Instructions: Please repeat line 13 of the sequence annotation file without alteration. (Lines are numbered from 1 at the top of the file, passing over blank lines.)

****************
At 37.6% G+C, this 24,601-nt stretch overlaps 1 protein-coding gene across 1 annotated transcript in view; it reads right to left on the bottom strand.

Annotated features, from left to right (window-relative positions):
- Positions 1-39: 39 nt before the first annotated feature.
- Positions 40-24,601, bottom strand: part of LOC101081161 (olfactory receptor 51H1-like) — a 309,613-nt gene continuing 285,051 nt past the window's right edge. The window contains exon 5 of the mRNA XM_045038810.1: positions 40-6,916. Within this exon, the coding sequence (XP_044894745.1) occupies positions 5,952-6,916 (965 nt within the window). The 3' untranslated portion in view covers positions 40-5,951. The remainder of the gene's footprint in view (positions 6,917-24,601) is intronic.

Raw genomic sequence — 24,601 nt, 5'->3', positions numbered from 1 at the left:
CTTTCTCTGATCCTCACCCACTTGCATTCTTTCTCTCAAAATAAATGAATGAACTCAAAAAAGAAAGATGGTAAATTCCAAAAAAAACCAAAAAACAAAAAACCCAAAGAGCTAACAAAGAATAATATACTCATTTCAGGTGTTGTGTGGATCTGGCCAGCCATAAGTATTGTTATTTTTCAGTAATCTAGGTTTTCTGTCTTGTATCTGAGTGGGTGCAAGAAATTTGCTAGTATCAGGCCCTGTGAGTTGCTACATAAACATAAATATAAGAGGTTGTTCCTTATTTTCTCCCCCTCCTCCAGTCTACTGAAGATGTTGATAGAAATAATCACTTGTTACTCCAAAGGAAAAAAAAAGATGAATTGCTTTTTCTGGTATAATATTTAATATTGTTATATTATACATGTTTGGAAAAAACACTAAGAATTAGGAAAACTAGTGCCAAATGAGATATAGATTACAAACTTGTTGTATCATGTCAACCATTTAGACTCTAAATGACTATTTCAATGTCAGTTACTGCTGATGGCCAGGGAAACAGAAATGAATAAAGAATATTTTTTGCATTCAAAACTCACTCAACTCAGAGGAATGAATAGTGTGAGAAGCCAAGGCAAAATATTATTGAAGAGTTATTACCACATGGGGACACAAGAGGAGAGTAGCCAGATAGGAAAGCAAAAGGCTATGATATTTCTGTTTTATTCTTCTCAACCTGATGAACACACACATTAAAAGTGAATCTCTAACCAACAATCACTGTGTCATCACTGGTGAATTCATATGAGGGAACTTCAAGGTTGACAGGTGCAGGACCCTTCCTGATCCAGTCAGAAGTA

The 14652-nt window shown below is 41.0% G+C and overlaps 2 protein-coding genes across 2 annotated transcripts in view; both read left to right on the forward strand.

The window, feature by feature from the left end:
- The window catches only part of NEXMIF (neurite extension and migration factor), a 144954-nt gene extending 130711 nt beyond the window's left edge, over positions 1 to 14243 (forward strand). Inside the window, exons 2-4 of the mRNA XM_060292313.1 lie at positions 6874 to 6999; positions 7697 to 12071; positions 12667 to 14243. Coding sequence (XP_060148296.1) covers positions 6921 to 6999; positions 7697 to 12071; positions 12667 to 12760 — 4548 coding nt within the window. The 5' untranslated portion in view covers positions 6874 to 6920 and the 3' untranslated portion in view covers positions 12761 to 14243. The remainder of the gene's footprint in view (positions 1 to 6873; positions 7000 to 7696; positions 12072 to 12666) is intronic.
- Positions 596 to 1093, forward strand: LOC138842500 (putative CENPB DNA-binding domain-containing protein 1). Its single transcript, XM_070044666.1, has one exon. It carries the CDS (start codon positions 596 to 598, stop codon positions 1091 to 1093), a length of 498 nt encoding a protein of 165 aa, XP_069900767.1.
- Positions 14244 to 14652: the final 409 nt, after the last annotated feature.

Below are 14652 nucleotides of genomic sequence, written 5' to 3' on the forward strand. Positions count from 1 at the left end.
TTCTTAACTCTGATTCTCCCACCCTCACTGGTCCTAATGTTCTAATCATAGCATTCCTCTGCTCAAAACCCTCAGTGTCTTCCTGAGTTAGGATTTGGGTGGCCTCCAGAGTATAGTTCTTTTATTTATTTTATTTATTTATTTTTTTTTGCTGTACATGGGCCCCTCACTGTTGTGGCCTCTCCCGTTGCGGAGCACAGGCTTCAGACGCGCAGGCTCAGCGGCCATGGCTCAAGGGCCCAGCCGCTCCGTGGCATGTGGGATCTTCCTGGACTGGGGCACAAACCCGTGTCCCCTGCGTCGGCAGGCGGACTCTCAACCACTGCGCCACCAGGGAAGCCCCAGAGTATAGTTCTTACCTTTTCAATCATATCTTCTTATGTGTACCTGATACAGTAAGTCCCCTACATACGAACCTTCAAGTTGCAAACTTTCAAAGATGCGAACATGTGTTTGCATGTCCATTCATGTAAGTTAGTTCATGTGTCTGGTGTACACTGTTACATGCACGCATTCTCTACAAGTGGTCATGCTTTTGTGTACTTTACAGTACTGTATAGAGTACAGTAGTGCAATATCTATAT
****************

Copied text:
TTCTTAACTCTGATTCTCCCACCCTCACTGGTCCTAATGTTCTAATCATAGCATTCCTCTGCTCAAAACCCTCAGTGTCTTCCTGAGTTAGGATTTGGGTGGCCTCCAGAGTATAGTTCTTTTATTTATTTTATTTATTTATTTTTTTTTGCTGTACATGGGCCCCTCACTGTTGTGGCCTCTCCCGTTGCGGAGCACAGGCTTCAGACGCGCAGGCTCAGCGGCCATGGCTCAAGGGCCCAGCCGCTCCGTGGCATGTGGGATCTTCCTGGACTGGGGCACAAACCCGTGTCCCCTGCGTCGGCAGGCGGACTCTCAACCACTGCGCCACCAGGGAAGCCCCAGAGTATAGTTCTTACCTTTTCAATCATATCTTCTTATGTGTACCTGATACAGTAAGTCCCCTACATACGAACCTTCAAGTTGCAAACTTTCAAAGATGCGAACATGTGTTTGCATGTCCATTCATGTAAGTTAGTTCATGTGTCTGGTGTACACTGTTACATGCACGCATTCTCTACAAGTGGTCATGCTTTTGTGTACTTTACAGTACTGTATAGAGTACAGTAGTGCAATATCTATAT